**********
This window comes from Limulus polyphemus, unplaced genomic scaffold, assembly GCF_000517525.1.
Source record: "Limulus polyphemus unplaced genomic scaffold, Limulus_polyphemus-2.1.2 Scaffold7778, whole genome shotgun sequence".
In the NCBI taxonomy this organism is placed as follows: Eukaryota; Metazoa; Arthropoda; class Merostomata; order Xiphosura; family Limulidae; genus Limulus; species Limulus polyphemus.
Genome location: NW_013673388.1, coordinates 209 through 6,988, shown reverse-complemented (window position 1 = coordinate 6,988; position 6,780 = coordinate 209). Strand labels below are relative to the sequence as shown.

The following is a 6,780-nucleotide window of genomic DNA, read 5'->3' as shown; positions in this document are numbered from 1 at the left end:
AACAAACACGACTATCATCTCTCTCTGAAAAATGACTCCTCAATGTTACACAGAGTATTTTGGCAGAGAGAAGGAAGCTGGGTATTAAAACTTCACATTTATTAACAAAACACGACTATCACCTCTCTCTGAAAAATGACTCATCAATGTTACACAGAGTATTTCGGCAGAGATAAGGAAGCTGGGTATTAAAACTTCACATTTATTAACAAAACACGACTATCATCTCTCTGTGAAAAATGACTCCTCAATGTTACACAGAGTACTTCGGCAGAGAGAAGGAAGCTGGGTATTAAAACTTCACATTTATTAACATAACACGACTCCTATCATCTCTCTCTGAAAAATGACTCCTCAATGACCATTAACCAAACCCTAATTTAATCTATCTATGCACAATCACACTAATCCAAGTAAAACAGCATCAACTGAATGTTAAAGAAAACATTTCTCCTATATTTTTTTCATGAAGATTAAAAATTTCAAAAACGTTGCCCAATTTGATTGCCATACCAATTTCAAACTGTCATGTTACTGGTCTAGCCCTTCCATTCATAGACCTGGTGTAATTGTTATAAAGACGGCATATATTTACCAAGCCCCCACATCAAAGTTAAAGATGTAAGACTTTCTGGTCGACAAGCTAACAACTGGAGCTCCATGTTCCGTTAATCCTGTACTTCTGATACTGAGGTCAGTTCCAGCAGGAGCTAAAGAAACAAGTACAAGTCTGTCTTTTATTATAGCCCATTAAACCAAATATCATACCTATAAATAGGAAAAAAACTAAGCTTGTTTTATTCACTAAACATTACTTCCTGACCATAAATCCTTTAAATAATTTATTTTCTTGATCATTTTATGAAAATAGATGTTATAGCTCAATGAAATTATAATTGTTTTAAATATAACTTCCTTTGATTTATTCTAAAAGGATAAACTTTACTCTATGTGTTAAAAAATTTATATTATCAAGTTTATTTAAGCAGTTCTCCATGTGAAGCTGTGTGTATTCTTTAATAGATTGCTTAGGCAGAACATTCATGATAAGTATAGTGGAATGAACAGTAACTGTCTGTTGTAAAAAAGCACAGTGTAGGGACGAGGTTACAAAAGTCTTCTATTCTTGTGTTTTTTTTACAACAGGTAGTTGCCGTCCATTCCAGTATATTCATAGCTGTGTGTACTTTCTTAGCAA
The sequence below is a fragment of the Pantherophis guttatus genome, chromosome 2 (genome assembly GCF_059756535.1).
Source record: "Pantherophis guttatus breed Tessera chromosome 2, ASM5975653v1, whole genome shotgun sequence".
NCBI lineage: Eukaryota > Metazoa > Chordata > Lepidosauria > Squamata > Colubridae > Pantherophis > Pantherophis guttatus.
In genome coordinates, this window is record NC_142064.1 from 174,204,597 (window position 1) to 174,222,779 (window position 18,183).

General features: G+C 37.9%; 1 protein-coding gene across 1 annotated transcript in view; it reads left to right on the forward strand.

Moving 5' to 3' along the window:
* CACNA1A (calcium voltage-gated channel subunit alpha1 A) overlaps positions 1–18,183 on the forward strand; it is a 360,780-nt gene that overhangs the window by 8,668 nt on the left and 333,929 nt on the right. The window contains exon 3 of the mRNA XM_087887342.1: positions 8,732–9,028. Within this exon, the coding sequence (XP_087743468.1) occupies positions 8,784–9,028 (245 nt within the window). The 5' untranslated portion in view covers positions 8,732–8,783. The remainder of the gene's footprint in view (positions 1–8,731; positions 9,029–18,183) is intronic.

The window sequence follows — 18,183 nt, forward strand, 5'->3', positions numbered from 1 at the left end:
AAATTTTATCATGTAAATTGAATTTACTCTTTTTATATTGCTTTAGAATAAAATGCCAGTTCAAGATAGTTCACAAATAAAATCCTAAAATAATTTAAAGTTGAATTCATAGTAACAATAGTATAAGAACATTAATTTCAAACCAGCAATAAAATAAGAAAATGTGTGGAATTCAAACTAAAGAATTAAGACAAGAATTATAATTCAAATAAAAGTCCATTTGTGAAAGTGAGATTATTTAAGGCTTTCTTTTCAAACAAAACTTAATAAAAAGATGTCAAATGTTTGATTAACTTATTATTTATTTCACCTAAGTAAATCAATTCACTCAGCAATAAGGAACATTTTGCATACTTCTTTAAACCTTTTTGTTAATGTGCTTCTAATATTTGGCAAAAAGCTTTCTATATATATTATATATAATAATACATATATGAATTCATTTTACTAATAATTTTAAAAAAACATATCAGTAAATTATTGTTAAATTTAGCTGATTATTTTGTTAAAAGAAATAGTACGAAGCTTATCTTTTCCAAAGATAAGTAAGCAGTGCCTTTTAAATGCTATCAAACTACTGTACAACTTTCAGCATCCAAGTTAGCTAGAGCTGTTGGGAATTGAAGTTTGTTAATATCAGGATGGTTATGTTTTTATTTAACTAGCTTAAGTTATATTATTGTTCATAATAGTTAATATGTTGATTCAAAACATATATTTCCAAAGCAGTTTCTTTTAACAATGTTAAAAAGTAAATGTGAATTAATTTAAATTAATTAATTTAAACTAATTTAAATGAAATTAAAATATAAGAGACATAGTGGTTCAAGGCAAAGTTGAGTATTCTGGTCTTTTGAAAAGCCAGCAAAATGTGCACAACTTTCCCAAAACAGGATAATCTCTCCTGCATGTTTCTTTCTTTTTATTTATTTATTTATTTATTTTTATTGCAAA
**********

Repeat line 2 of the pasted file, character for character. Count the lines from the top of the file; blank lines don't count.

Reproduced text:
Source record: "Limulus polyphemus unplaced genomic scaffold, Limulus_polyphemus-2.1.2 Scaffold7778, whole genome shotgun sequence".